- Spanish head of the International Triathlon Union is confident women from the Middle East will soon be playing prominent roles in sport around the world.
- Brian Lewis, a member of the IOC’s Gender Equality Review Project, has called for Olympics president Thomas Bach to eventually be replaced by a woman. BUENOS AIRES: Ploughing a lonely furrow, the sole female presiding over an International Federation at the summer Olympic Games believes she will not be isolated for much longer. Marisol Casado, the Spanish head of the International Triathlon Union, predicts an “explosion” of women from the Middle East taking up positions of sporting power in the very near future.
Casado, speaking at the recent Olympism in Action conference in Buenos Aires, lamented her role as the only woman president of a Summer Olympic federation, joking that when it comes to election time, she lobbies all the female voters by simply looking in the mirror. “I really want more company,” she told conference delegates. “It’s difficult to be alone.”
A member of the International Olympic Committee (IOC) since 2010, Casado expressed confidence however that she will soon have company at boardroom level, adding her recent visits to the Arab World have left her with the impression the region is on the verge of major change when it comes to gender empowerment.
“I’ve been to the Middle East because we have a very important triathlon race in Abu Dhabi and I was also in Saudi Arabia,” she said. “My feeling is that very soon the situation there will change and there will be an explosion of women from the region coming through. That was the feeling I had when I was there and it has stayed with me.”
Appearing in a panel discussion entitled “Women in Sport,” Casado was due to speak alongside Saudi Arabia’s Princess Reema bint Bandar Al-Saud, vice president of the General Sports Authority. A conflicted schedule, however, forced the princess to withdraw, leaving Syrian swimmer Yusra Mardini the only female Arab speaking at the two-day meet.
Such underrepresentation is apparent at the recent World Youth Olympics too, where more than 4,000 athletes took part, but only 98 were Arab girls. Kuwait, Libya and Qatar did not bring a single female athlete to the two-week Games, despite the IOC promising an equal number of male and female participants across the 32 sports.
Yet another Arab women did take to the stage after Casado’s prediction. Two-time Jordanian Olympic swimmer, Samar Nassar, was awarded the IOC’s Women and Sport Award for Asia in recognition of her work helping promote gender equality through football in the Middle East. She is the first winner from the Middle East since Bahrain’s Sheikha Hayat Bint Abdulaziz Al-Khalifa won in 2015.
Nassar, a board member of the Jordan Olympic Committee since 2014, was the Kingdom’s driving force behind the successful hosting of the FIFA U17 Women’s World Cup in 2016. She also pioneered various societal programs, including establishing football programs for female Syrian refugees at the Zaatari camp in Jordan.
“I’m very happy to receive this award,” she told Arab News. “It was for our efforts in promoting women’s football and sports in the region and to use the U17 World Cup as a catalyst to promote social change in an area that is desperate for it. We see the momentum now as there are more women than ever participating in sports. And it is still growing.
“But it is not just about the physical aspect of it, it is also the social aspect. Using it as a platform for women empowerment and sending a message across the region that women can succeed not just on the pitch but off it as well. Saudi Arabia is opening up and Iran is starting to open up too. That is nice to see and I think we have a fruitful future.”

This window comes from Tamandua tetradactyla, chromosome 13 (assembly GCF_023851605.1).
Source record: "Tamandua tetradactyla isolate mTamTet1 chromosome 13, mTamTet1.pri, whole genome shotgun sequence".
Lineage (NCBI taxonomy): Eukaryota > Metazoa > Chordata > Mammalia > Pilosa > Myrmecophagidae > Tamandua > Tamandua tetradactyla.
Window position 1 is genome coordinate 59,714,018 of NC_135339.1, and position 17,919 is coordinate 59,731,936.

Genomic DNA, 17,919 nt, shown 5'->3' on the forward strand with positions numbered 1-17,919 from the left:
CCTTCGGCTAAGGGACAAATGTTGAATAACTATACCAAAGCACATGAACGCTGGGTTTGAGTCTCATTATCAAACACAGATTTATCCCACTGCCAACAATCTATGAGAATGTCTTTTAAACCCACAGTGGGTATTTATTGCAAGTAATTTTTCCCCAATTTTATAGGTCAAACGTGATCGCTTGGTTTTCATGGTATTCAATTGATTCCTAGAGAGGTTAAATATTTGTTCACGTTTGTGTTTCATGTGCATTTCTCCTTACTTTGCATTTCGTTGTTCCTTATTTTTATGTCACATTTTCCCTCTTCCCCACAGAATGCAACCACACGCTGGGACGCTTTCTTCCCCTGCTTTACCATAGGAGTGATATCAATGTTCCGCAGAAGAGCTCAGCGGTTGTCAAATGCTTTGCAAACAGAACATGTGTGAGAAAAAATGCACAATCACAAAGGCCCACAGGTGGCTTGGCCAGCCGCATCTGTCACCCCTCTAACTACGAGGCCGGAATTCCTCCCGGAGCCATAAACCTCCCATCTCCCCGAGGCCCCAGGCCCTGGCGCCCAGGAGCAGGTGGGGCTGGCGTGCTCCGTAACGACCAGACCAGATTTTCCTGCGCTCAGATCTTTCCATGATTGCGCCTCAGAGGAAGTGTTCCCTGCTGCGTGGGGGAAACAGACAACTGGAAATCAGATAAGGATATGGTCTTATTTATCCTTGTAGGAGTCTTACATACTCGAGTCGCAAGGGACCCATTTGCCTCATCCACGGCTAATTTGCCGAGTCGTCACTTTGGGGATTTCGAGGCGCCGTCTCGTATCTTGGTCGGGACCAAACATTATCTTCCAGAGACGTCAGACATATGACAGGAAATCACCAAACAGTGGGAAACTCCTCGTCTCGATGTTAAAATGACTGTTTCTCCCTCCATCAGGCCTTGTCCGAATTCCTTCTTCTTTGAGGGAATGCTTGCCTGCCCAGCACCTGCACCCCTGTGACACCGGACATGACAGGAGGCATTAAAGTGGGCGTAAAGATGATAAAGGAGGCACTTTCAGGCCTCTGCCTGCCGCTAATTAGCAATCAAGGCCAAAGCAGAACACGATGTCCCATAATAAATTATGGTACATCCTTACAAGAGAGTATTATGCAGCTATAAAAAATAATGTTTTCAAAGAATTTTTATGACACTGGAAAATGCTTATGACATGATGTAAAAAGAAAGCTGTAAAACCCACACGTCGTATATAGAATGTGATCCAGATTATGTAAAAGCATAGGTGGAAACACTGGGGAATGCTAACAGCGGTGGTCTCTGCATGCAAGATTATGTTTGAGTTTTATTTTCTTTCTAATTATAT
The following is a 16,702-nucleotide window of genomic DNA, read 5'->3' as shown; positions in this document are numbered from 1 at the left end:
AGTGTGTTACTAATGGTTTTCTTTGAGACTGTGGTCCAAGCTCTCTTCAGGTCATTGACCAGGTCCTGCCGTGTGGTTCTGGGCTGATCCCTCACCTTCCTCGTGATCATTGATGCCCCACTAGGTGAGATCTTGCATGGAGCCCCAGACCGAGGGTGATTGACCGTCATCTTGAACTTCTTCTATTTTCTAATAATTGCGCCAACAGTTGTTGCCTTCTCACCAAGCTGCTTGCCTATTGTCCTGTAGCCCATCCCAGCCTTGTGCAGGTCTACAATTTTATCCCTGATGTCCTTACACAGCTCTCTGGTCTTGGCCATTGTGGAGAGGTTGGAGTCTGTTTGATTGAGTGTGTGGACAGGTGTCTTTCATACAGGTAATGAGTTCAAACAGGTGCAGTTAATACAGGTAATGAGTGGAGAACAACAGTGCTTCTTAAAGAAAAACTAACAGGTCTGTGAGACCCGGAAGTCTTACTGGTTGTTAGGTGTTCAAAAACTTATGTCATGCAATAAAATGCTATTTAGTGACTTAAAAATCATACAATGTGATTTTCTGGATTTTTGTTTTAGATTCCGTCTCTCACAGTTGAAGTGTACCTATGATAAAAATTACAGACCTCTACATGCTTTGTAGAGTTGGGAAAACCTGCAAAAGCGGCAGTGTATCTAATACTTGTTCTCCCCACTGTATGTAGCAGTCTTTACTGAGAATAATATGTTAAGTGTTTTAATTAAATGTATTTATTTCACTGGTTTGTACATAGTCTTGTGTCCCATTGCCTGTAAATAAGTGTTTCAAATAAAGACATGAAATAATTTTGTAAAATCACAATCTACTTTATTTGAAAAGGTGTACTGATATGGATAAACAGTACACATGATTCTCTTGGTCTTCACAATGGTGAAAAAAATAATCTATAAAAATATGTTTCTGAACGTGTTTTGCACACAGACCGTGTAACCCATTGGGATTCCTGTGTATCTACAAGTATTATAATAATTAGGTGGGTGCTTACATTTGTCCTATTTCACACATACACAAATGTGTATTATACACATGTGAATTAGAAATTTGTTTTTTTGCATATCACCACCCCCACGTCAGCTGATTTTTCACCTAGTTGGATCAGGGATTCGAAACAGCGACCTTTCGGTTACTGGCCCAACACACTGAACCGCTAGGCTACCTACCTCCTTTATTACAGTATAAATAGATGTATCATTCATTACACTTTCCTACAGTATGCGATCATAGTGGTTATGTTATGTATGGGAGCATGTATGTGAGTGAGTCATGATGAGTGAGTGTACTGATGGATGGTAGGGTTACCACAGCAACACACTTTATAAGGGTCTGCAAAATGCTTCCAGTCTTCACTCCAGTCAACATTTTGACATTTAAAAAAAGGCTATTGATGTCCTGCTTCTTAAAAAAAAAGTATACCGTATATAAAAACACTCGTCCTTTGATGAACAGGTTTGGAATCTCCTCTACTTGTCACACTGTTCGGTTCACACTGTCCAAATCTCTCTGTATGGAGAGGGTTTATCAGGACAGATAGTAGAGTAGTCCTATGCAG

Among those who watched Nassar accept her award was Jordan’s Prince Faisal bin Hussein, whom Nassar called a “champion of promoting and advocating for women’s sport”, and Raha Moharrak, the youngest Arab and first Saudi Arabian to conquer Mount Everest.
“We need a catalyst for change; we need a big sporting event to put the spotlight on the region and on women’s sport; and we need role models to inspire, which we already have many,” Nassar added. “With the right support and right approach, I hope to see more women not only doing well in sport, but also in positions of power. It is, however, a gradual process.”
Phumzile Mlambo-Ngcuka, the United Nation’s Under-Secretary and executive director of UN Women, said that while she agrees growth is a slow process, more must be done by those in power. Especially in terms of having more Arab women represented at major events.
“That has to be fixed,” she said. “We need society to shout very loud about this and call it out for the injustice that it is. You cannot tell me there are not as many women capable of sport in the Middle East. Women there are just as capable as women in Kenya or any other country where women athletes are playing a significant role.
“It’s slower in the Arab world, but it’s not impossible. I have seen and met and engaged with leaders from the Middle East who also want and need change. It is not in the interest of these countries not to have women taking their place in society. The region already has a high number of educated women so they have to use that to their advantage.”
Brian Lewis, a member of the IOC’s Gender Equality Review Project, took it a step further, calling for Olympics president Thomas Bach to eventually be replaced by a female.
“This is the 21st Century,” he said. “The Olympic movement needs to better reflect the world we live in. There must be a commitment by leaders — who are mainly men — to do something concrete and practical. In the history of the IOC, there has never been a woman president. The time has now arrived. It’s time for a women president.”